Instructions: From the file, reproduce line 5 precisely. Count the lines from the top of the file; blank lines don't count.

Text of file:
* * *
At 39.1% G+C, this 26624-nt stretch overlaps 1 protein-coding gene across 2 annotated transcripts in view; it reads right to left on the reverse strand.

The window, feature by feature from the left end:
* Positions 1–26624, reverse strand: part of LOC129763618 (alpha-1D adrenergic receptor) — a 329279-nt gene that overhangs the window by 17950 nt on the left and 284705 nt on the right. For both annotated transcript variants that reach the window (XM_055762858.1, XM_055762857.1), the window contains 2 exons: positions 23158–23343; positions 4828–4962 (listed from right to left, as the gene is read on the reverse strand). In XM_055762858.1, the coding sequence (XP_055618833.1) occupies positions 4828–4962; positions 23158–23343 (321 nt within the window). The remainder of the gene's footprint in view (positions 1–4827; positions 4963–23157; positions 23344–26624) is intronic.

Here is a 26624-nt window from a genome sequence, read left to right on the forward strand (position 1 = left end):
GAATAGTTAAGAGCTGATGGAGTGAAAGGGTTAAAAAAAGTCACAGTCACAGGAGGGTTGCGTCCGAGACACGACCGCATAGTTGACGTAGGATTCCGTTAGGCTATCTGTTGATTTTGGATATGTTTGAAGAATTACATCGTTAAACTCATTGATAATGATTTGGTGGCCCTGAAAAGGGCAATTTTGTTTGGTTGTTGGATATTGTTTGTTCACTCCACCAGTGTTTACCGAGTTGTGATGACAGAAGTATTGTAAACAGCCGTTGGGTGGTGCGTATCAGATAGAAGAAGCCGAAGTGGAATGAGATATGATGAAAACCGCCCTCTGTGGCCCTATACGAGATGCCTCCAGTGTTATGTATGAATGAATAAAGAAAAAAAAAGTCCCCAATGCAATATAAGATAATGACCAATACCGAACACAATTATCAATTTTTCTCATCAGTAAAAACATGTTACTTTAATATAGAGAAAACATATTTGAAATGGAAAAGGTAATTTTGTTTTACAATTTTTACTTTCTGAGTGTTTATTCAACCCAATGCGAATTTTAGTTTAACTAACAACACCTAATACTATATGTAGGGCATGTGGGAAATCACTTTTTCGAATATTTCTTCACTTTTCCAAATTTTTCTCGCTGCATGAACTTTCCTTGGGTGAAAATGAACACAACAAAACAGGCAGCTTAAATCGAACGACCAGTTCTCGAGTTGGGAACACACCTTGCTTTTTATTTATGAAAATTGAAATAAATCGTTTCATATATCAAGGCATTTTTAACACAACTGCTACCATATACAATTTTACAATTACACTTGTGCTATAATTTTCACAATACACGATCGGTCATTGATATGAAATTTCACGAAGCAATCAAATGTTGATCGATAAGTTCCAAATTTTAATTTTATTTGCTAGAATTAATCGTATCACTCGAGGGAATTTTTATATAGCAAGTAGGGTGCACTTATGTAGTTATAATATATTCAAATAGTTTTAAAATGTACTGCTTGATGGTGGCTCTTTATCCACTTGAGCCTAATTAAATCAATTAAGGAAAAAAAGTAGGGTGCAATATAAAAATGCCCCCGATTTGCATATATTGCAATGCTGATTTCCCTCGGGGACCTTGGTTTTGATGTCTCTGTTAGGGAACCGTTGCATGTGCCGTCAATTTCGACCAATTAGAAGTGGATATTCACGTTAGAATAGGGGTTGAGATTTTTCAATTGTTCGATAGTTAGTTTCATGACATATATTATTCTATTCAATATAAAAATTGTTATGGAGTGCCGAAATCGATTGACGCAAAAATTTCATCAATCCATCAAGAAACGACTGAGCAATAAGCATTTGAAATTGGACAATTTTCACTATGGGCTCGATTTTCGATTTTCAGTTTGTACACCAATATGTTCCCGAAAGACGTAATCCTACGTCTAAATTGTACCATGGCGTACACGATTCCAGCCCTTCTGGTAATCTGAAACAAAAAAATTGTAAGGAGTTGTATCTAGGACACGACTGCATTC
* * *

GAATAGTTAAGAGCTGATGGAGTGAAAGGGTTAAAAAAAGTCACAGTCACAGGAGGGTTGCGTCCGAGACACGACCGCATAGTTGACGTAGGATTCCGTTAGGCTATCTGTTGATTTTGGATATGTTTGAAGAATTACATCGTTAAACTCATTGATAATGATTTGGTGGCCCTGAAAAGGGCAATTTTGTTTGGTTGTTGGATATTGTTTGTTCACTCCACCAGTGTTTACCGAGTTGTGATGACAGAAGTATTGTAAACAGCCGTTGGGTGGTGCGTATCAGATAGAAGAAGCCGAAGTGGAATGAGATATGATGAAAACCGCCCTCTGTGGCCCTATACGAGATGCCTCCAGTGTTATGTATGAATGAATAAAGAAAAAAAAAGTCCCCAATGCAATATAAGATAATGACCAATACCGAACACAATTATCAATTTTTCTCATCAGTAAAAACATGTTACTTTAATATAGAGAAAACATATTTGAAATGGAAAAGGTAATTTTGTTTTACAATTTTTACTTTCTGAGTGTTTATTCAACCCAATGCGAATTTTAGTTTAACTAACAACACCTAATACTATATGTAGGGCATGTGGGAAATCACTTTTTCGAATATTTCTTCACTTTTCCAAATTTTTCTCGCTGCATGAACTTTCCTTGGGTGAAAATGAACACAACAAAACAGGCAGCTTAAATCGAACGACCAGTTCTCGAGTTGGGAACACACCTTGCTTTTTATTTATGAAAATTGAAATAAATCGTTTCATATATCAAGGCATTTTTAACACAACTGCTACCATATACAATTTTACAATTACACTTGTGCTATAATTTTCACAATACACGATCGGTCATTGATATGAAATTTCACGAAGCAATCAAATGTTGATCGATAAGTTCCAAATTTTAATTTTATTTGCTAGAATTAATCGTATCACTCGAGGGAATTTTTATATAGCAAGTAGGGTGCACTTATGTAGTTATAATATATTCAAATAGTTTTAAAATGTACTGCTTGATGGTGGCTCTTTATCCACTTGAGCCTAATTAAATCAATTAAGGAAAAAAAGTAGGGTGCAATATAAAAATGCCCCCGATTTGCATATATTGCAATGCTGATTTCCCTCGGGGACCTTGGTTTTGATGTCTCTGTTAGGGAACCGTTGCATGTGCCGTCAATTTCGACCAATTAGAAGTGGATATTCACGTTAGAATAGGGGTTGAGATTTTTCAATTGTTCGATAGTTAGTTTCATGACATATATTATTCTATTCAATATAAAAATTGTTATGGAGTGCCGAAATCGATTGACGCAAAAATTTCATCAATCCATCAAGAAACGACTGAGCAATAAGCATTTGAAATTGGACAATTTTCACTATGGGCTCGATTTTCGATTTTCAGTTTGTACACCAATATGTTCCCGAAAGACGTAATCCTACGTCTAAATTGTACCATGGCGTACACGATTCCAGCCCTTCTGGTAATCTGAAACAAAAAAATTGTAAGGAGTTGTATCTAGGACACGACTGCATTC